As the electric utility industry continues to re-regulate, and become increasingly competitive and market-driven, it is impairative that consumer-owned electric systems gather, interpret and effectively use competitive intelligence.
Competitive intelligence may be defined as information and knowledge to be obtained and used to formulate strategies for effectively dealing with three entities: competitors, customers and regulators.
For competitive intelligence to be used effectively, it must feed into a system's strategic planning. Competitor intelligence is needed to acquire foreknowledge of existing competitors and to predict future competitors. In a recent Public Utilities Fortnightly article, electric utility managers "project, on average, a 50 percent increase in the actual number of competitors in their service territories by 2000." (PUF, 3/1/95, pg 22).
Customer intelligence is necessary to be able to negotiate rates and meaningful value-added services, particularly with commercial and industrial customers who are having to compete in their own global markets, and who are impacting the restructuring of the electric utility industry. One must always remember, policy follows the market.
Regulator intelligence, both on a state and federal level, is critical because the role of the regulator is changing and perhaps expanding, not being reduced. This is why we used the term re-regulating in the opening paragraph to describe the industry transition. As Congress and state legislatures enact new public policy in response to market demands, it will be the FERC and the state commissions who will be responsible for implementing the new policy.
The responsibility for competitive intelligence rests with the general manager of the system, and the general manager must recognize that all employees must be given some responsibility for gathering and/or interpreting competitive intelligence data.
This article will provide the reader with:
1. An analysis of how to accumulate and organize competitive intelligence, and why it is important to gather this information.
2. Sources for gathering competitive intelligence.
3. Types of competitive intelligence information.
4. A case example of cooperative strategies implemented as a result of gathering and analyzing competitive intelligence.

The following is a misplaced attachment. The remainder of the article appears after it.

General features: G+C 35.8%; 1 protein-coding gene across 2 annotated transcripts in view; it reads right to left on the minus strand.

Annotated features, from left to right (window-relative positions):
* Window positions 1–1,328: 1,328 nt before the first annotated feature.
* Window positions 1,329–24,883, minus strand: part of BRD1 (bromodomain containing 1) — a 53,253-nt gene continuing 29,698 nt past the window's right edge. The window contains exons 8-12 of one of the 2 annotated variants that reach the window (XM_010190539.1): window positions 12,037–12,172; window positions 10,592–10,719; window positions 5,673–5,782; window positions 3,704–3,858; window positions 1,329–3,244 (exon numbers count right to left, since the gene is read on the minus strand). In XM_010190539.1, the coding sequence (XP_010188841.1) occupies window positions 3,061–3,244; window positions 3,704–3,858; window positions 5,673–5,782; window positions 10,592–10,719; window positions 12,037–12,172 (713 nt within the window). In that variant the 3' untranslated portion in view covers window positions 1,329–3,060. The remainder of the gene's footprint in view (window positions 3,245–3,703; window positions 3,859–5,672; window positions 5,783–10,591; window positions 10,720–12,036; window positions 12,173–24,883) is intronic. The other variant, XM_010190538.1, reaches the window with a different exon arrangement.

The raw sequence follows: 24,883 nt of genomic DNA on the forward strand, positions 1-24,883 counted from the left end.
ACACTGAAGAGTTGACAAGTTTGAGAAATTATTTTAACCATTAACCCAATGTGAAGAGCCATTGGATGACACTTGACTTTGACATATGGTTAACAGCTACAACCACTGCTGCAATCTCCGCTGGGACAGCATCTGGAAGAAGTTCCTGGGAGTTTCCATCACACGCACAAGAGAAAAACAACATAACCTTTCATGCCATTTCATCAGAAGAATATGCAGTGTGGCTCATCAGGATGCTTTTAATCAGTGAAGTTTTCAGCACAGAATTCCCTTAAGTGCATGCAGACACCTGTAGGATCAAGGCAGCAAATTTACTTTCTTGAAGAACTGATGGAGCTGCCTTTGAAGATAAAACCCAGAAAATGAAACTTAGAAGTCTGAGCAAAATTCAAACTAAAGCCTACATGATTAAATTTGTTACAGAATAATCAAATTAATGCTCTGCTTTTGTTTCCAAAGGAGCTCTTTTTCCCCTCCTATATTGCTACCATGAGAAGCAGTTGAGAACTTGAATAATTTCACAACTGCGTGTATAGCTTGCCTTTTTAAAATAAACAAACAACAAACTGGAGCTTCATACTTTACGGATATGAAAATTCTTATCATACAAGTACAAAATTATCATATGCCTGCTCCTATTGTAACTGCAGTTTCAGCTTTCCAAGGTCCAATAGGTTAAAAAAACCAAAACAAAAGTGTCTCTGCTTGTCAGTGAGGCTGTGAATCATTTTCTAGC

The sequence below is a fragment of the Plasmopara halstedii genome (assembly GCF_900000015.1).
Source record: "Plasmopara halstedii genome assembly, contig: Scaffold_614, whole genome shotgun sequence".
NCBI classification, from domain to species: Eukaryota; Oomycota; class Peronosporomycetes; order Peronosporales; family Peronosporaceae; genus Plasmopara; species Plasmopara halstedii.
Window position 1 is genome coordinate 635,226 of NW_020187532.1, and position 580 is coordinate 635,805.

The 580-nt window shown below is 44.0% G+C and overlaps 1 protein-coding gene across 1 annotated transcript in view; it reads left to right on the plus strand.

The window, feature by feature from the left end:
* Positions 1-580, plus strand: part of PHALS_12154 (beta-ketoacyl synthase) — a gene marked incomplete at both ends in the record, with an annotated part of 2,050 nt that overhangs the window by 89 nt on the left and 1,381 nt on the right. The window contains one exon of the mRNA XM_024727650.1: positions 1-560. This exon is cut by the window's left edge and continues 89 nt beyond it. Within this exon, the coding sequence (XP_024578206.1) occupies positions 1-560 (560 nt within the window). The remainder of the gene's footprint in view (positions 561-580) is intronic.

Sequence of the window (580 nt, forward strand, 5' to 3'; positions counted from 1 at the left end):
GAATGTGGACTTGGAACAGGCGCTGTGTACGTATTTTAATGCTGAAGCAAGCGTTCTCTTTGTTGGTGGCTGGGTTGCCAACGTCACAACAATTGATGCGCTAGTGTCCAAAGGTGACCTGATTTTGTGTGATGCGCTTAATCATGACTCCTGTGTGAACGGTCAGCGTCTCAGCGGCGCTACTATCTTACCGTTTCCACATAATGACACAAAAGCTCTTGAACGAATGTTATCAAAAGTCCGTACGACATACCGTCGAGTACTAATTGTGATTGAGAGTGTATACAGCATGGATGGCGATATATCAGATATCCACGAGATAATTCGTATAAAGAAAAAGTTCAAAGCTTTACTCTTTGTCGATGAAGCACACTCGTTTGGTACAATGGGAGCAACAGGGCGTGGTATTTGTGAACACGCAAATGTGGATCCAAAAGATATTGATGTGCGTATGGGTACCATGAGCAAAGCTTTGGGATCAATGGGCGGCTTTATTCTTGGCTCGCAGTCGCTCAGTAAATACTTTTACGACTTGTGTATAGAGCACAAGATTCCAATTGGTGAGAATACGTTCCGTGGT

There has always been some form of competition in the electric utility industry. It is greater today than it has ever been, and it will be greater tomorrow. Who are today's competitors? We cannot just focus on traditional rivals like the investor-owned utility or the municipal utility. Electric competition is currently coming from investor-owned utilities, municipal utilities and consumer-owned utilities; energy competition is coming from propane, natural gas and other non-electric energy suppliers. Competition is also coming from non-utility entities, including co-generators, independent power producers (IPP's) and power brokers or marketers.
As an industry, we have accumulated a certain degree of knowledge about our traditional electric and non-electric utility competitors. However, most systems do not have a formal method for continually gathering competitive intelligence. In his book Thriving On Chaos, Tom Peters asserts that companies lack an effective intelligence infrastructure. Much of the intelligence gathered by employees goes nowhere because of conventional barriers to communication or, worse yet, because of an attitude of nonurgency, which means no alarm bell is tripped in the employee's head (page 283). We pick up bits and pieces of information via our daily contact with our competitors but we do not have a formal list of information to gather, methods to channel it, or ways to interpret and use it.
Systems have a different problem with non-traditional competitors such as the IPP and the power broker. We have very little knowledge about them because they are new entrants into the electric utility industry. …